Today we will discuss the history of pediatric AIDS, and talk about lessons from that history that help us see the COVID-19 pandemic more clearly.
Jason M Chernesky EARNED HIS PhD in the History and Sociology of Science at the University of Pennsylvania. He studies the histories of health care, children's health, public health, and environmental history in the twentieth-century United States. His dissertation, “The Littlest Victims”: Pediatric AIDS and the Urban Ecology of Health in the Late Twentieth-Century United States, explores what happens when a disease associated with the taboo behavior of adults begins affecting infants and children. Pediatric AIDS was a disease of poverty, which became closely associated with the multiple problems of the inner city – an urban geography that, for many Americans, was situated "elsewhere." Jason’s other scholarly interests include urban history, public history, and cultural history.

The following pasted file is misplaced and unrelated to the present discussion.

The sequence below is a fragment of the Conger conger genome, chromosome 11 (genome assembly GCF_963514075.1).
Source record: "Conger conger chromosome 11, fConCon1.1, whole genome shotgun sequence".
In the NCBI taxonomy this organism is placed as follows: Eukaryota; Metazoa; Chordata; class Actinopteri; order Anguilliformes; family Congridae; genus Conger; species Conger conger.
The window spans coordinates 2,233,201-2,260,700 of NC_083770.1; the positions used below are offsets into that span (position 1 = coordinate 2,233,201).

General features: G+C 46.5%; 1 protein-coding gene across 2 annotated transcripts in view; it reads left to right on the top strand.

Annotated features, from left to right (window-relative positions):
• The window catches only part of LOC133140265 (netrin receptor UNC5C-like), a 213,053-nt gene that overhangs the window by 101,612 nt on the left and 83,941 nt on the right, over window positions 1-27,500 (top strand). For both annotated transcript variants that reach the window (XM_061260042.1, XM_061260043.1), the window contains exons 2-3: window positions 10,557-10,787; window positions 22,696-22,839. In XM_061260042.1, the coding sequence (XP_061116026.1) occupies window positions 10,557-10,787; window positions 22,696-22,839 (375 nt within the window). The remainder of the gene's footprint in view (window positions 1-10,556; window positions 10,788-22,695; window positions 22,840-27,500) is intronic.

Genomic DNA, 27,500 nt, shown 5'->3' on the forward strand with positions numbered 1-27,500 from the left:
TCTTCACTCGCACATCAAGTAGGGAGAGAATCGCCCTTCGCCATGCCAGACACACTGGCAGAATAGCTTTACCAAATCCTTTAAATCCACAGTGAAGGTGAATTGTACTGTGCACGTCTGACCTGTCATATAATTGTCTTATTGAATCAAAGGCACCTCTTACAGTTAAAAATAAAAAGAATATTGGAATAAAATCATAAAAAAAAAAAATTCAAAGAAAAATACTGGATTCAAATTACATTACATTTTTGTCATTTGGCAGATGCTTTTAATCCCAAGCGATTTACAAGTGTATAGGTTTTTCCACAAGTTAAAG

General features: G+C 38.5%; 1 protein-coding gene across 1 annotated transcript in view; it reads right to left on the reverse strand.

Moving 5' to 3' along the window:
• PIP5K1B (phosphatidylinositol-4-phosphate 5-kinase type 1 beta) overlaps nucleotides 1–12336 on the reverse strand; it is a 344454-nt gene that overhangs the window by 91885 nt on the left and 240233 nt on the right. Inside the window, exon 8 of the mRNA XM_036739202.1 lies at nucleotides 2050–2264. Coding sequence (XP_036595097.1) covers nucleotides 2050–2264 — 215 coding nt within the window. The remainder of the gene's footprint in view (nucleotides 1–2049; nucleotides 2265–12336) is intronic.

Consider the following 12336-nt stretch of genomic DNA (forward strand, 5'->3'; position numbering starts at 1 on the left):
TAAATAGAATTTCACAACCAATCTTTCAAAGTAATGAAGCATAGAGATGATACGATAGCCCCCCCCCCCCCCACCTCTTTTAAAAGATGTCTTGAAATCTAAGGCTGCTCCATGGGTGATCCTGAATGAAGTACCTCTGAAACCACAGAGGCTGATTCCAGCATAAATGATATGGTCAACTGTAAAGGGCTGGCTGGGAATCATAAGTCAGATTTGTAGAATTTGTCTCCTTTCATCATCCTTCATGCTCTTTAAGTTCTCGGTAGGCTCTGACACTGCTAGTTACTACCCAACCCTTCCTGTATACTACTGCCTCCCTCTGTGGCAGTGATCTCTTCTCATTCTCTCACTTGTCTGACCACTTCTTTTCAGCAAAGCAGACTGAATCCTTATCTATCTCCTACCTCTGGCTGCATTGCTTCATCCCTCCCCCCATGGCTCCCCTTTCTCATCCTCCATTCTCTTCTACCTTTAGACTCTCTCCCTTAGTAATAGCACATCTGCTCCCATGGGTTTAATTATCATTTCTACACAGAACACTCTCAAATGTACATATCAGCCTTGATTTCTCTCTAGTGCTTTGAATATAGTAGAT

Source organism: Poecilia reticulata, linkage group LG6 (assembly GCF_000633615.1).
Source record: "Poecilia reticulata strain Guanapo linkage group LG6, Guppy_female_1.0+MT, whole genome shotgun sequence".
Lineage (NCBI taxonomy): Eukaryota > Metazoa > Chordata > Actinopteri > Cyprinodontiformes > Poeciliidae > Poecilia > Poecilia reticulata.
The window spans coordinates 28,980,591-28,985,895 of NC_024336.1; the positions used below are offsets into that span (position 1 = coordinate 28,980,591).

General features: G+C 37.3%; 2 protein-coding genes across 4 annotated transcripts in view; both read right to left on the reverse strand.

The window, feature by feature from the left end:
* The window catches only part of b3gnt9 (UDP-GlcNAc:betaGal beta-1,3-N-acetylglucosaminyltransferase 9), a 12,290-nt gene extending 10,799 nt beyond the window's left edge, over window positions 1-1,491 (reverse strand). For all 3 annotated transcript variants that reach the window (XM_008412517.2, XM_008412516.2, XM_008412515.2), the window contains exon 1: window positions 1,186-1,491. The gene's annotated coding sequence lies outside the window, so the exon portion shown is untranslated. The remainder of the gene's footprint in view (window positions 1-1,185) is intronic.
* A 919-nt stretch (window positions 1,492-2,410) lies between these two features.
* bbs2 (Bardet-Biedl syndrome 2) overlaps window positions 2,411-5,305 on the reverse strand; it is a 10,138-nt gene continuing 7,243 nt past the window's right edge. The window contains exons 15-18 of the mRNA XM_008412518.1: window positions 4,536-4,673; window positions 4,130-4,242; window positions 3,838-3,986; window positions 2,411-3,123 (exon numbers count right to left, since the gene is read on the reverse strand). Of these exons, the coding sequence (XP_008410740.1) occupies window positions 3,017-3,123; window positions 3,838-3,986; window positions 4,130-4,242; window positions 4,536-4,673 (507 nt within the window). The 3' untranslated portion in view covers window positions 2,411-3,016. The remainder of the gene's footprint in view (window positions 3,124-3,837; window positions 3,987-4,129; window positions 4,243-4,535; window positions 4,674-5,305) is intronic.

Dr. Stephen Pemberton is faculty in History at the New Jersey Institute of Technology, and Rutgers University – Newark. He is a historian of medicine, disease and health with expertise in United States history and the history and sociology of science. His research and teaching is also informed by his training in philosophy and his engagements with medical humanities scholarship and health policy debates over the past twenty-five years. His book: The Bleeding Disease: Hemophilia and the Unintended Consequences of Medical Progress (JHU 2011).
Janet golden, PhD is professor emeritus of history at Rutgers University. She specializes in the history of medicine, history, childhood, women's history, and American social history. She's the author, editor of numerous books and articles, including babies made us modern how infants brought Americans into the 20th century out with Cambridge press Message in a Bottle making a fetal alcohol syndrome with Harvard press. She co edits the critical issues in health and medicine series at Rutgers University Press and is the recipient of many grants and fellowships, including those awarded by the National Institutes of Health, the National Endowment for the Humanities, the Commonwealth Fund and the American College of Obstetricians and Gynecologists.
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